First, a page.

A Progressive Electoral Wave Is Sweeping the Country

By John NicholsTwitter

JUNE 15, 2017


The New York special-election winner, elementary-school teacher and union activist Christine Pellegrino, described her victory as a “thunderbolt of resistance.” But it was also something else: Pellegrino, another 2016 Sanders delegate, wasn’t the first choice of Democratic strategists and local party leaders. She gained the nomination with the crucial help of the Long Island Progressive Coalition, as well as the group Long Island Activists, which was “born out of the Bernie Sanders movement.” Pellegrino ran an edgy anticorruption campaign that recognized the mood among voters frustrated with both major parties. As observers hailed her victory in a district that gave Trump a 23-point edge last November, Pellegrino explained that her winning strategy wasn’t all that complicated: “A strong progressive agenda is the way forward.”

Pellegrino proved her point by taking 58 percent of the vote in one of the 710 legislative districts nationwide that have been identified by Ballotpedia as including all or part of the so-called “Pivot Counties”—those that voted for Democrat Barack Obama in 2008 and 2012 and then voted for Republican Donald Trump in 2016. As the website explains: “477 state house districts and 233 state senate districts intersected with these Pivot Counties.… These [districts comprise] approximately 10 percent of all state legislative districts in the country.”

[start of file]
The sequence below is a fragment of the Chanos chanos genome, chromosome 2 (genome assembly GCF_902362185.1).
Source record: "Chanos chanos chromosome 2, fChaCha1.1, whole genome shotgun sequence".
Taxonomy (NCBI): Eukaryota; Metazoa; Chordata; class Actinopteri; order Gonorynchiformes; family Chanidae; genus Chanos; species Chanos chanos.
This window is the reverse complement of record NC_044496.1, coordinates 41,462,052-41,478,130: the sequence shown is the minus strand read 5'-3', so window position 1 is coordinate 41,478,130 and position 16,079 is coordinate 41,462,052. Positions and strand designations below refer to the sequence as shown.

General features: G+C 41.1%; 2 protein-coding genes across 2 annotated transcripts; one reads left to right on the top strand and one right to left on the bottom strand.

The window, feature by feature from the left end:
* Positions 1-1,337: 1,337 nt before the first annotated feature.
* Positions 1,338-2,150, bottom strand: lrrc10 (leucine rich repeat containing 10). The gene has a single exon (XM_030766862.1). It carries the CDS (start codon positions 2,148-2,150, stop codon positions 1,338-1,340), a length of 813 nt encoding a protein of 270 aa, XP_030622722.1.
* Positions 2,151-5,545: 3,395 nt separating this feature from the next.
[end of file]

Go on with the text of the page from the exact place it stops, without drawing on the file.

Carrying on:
For progressives, figuring out where to win and how to win—not merely to resist, but to set the agenda—is about more than positioning. This is the essential first step in breaking the grip of a politics that imagines large parts of the country will always be red, and that says the only real fights are over an elusive middle ground where campaigns are fought with lots of money but little substance. The resistance-and-renewal politics that’s now gathering momentum rejects such empty politics and embraces what Chokwe Antar Lumumba identifies as “the struggle [that] does not cease”: to give people the jobs and freedom they need to shape their own destinies. That makes every election in every community matter, because the point isn’t merely to resist one bad president; as Lumumba reminds us, it is “to change the order of the world.”


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